About the Profession

Dentists diagnose and treat diseases, injuries and malformations of the teeth and mouth. They perform surgical procedures such as implants, tissue grafts and extractions, and can improve a patient’s appearance by using a variety of cosmetic dental procedures. Dentists educate patients on how to better care for their teeth and prevent oral disease. Some dentists also teach dental students and dental hygienists or perform research directed to improving oral health and developing new treatment methods.

Studies in dentistry take four years to earn a Doctor of Dental Surgery (DDS) or a Doctor of Dental Medicine (DMD) with additional years for a residency to specialize. There are 66 schools of dental medicine in the U.S. and they belong to the American Dental Education Association (ADEA). Most use the centralized American Association of Dental Schools Application Service (AADSAS). Information about dental admissions for all US and Canadian schools can be found in the ADEA Official Guide to Dental Schools. There are five dental schools now in New York State: SUNY at Buffalo and Stony Brook are public; NYU, Columbia and Touro are private. Please visit the American Dental Education Association (ADEA)  for more information.

Your Record

From the time you begin college, you are assembling a complete dossier with which to apply to dental schools.

To apply usually requires five achievements:

  • Complete a bachelor’s degree in any major.
  • Achieve excellent grades; most recently admitted students had overall and science average GPAs around 3.5.
  • Earn a good score on the DAT (Dental Admissions Test). Averages for recently accepted applicants were in the 19-20 range.
  • Obtain letters of recommendation. 
  • Involve yourself in sincere, sustained dental related volunteer work. Research is a plus.

Special Programs

The University at Buffalo School of Dental Medicine's Destination Dental School (DDS) is an eight-week, summer pathway program for individuals interested in a career in dentistry. This program prepares students who have been historically underrepresented in the profession to successfully apply and be accepted to dental school. DDS fellows participate in seven weeks of virtual Saturday meetings, and then visit the UB School of Dental Medicine for a one-week, in-person, intensive training program. Through the DDS program, Fellows learn about the dental profession and dental school application and financing strategies, study for the Dental Admissions Test (DAT), participate in hands-on activities, conduct research projects, and network with faculty mentors, dental students and community leaders. DDS fellows receive Dental Admissions Test (DAT) study resources, reimbursement for one DAT, a waived application fee to UB SDM, and a stipend to cover the costs of travel and lodging for the in-person component.

Course Requirements

Start planning as a freshman to meet the following course requirements: a minimum of one year each of chemistry, organic chemistry, biology and physics, all with a year of lab; one year of English; and one year of math recommended. Several require biochemistry and/or microbiology. Below are the UB courses we recommended to meet these requirements.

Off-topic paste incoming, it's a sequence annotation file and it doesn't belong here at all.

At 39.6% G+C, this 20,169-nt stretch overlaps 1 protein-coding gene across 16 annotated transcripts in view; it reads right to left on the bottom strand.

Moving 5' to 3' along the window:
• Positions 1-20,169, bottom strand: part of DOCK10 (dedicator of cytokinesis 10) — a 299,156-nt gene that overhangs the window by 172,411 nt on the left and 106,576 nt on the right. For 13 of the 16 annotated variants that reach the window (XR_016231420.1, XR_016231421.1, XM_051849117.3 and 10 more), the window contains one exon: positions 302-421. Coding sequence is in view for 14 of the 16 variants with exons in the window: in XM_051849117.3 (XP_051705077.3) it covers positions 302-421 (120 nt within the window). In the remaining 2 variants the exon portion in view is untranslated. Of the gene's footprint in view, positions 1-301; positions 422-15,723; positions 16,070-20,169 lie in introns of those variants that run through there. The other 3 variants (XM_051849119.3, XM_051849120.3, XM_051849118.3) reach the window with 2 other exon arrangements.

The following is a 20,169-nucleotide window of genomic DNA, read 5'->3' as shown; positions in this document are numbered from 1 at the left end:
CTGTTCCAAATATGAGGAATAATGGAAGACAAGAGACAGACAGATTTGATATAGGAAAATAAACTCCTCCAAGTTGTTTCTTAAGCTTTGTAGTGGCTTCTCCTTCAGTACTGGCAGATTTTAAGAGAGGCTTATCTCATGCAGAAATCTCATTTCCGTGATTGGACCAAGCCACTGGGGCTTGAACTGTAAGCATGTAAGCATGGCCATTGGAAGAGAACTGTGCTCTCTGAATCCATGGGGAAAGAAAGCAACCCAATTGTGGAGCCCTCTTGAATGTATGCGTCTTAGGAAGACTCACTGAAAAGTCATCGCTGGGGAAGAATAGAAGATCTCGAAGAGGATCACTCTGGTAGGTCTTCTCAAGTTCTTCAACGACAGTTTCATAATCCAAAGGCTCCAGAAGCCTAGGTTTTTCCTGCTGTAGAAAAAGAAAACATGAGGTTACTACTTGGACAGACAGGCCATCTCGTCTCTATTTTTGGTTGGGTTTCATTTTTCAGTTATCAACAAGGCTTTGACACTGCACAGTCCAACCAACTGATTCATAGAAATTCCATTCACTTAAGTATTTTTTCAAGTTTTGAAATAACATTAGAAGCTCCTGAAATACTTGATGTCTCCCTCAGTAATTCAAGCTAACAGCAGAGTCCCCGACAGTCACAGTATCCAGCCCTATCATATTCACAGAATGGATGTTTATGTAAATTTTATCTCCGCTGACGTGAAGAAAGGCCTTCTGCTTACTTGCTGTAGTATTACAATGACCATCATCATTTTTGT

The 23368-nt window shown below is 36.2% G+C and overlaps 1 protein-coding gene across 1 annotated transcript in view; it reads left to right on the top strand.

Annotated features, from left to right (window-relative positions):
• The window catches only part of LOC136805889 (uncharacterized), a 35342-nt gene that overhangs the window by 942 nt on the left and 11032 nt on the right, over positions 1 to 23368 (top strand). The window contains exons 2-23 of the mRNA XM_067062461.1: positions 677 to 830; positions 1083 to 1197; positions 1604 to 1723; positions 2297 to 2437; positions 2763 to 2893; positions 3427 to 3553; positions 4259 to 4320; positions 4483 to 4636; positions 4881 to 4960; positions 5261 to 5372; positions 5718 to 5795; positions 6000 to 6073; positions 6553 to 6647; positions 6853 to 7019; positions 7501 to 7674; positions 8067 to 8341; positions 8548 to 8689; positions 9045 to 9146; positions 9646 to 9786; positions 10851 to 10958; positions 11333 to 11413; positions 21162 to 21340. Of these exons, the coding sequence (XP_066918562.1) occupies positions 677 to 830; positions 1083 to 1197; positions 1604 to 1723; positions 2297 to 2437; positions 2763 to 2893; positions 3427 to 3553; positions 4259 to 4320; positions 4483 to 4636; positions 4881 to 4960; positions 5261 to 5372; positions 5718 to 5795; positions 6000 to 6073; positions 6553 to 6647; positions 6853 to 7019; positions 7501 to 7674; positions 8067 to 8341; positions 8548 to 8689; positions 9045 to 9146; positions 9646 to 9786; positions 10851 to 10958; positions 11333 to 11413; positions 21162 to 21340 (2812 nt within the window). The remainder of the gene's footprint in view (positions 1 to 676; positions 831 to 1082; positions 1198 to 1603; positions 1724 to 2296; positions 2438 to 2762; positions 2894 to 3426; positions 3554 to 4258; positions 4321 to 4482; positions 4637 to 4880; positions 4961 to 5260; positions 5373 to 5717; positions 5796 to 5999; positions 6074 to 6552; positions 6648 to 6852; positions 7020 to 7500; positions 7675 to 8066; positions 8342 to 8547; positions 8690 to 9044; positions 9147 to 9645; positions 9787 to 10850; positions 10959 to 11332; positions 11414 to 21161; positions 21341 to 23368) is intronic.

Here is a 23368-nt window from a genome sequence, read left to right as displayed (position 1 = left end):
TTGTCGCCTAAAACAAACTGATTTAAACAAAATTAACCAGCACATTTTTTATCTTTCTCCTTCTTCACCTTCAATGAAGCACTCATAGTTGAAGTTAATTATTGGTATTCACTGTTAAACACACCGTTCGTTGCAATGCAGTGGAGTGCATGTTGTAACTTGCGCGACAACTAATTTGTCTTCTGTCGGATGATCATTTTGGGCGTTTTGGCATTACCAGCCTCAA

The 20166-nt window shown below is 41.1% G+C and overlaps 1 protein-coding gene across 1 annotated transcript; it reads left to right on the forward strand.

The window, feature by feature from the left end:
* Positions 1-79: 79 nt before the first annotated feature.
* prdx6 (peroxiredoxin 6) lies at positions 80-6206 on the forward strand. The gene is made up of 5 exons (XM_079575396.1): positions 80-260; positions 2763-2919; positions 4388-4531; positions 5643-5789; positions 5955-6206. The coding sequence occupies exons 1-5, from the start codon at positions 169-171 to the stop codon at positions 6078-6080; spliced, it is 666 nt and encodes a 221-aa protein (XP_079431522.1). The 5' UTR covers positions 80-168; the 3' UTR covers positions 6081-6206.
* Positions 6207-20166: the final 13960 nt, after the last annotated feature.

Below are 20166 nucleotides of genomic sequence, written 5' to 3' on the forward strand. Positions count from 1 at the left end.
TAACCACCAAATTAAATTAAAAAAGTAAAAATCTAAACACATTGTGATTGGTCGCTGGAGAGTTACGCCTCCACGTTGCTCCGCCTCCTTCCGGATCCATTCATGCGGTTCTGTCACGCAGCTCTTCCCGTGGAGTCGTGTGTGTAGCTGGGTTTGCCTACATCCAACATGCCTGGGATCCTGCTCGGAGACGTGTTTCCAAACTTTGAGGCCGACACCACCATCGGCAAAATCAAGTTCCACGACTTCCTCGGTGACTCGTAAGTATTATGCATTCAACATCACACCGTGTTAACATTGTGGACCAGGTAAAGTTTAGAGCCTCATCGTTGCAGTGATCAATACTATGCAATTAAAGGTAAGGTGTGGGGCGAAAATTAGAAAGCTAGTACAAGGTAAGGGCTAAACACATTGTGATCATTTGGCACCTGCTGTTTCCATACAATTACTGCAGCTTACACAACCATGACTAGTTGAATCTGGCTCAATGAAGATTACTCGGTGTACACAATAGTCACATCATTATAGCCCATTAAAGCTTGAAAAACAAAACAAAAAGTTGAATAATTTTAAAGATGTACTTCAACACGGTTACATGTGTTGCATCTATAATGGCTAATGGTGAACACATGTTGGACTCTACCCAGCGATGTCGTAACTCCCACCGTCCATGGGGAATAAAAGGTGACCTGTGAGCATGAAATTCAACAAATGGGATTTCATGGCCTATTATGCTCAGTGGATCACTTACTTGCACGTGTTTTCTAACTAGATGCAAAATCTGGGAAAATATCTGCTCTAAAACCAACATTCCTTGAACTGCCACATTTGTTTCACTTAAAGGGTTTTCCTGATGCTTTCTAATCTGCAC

Pre-Dental Course Requirements
Chemistry (Required and on DAT) CHE 101-102 w/labs 113-114, or 105-106, or 107-108 w/labs 127-128 10 credits
Organic Chemistry (Required and on DAT) CHE 201-202, or 203-204 w/labs 205-206, or 251-252 10 credits
Biology (Required and on DAT) BIO 200, and BIO 201 w/lab 211 9 credits
Physics (Required) PHY 101-102 w/labs 151-152, or
PHY 107-108 or 117-118 w/lab 158*
10 credits
English/Writing (Required) Communication Literacy 1 and 2
(If any waived take 3 or 6 credits of writing intensive, literature-based courses – check with prehealth advisor if unsure)
6 credits
Biochemistry (Highly Recommended – required by UB Dental and many other schools, also on DAT) BCH 403 or BIO 305 with optional lab of BIO 315 3-5 credits
Calculus (Highly Recommended – some schools require) MTH 121 or 141 4 credits
Human Physiology (Highly Recommended and on DAT) PGY 300 or PGY 451-452 4-6 credits
Statistics (Highly Recommended and on DAT) STA 119 or PSY 207 or STA 427 4 credits
Microbiology (Recommended as it is required by some dental schools and frequently recommended by others) MIC 401 4 credits
Genetics (Recommended as genetics topics expanded on DAT starting in January 2022) BIO 319 or BCH 410 3 credits

*Consult with a prehealth advisor regarding additional lab requirements if taking a physics sequence which includes only one lab.

Online prerequisite courses, including English, are strongly discouraged as many professional schools will not accept them.

Some dental schools may have additional courses required or recommended. Review the admission requirements of U.S. and Canadian dental schools in the preprofessional health advisor’s office, the undergraduate library, or purchase your own copy from the ADEA.

All required courses must be taken for a grade. Each school has its own policy about AP credit. Usually, AP credit in these areas should be followed with additional upper level work in the discipline including labs. AP credit in math is the only subject in which more advanced work is not necessarily required.

Additional Courses

To further strengthen your application, here are some additional UB courses you could take:

  • APY 345/346 – Comparative Primate Anatomy
  • APY 348 – Forensic Anthropological Osteology
  • APY 448 – Human Genetics/Legal and Ethical Issues
  • BIO 367 – Developmental Biology
  • BIO 303 – General Physiology
  • PAS 313 (formerly 113) – Human Anatomy
  • PAS 427 – Premedical Gross Anatomy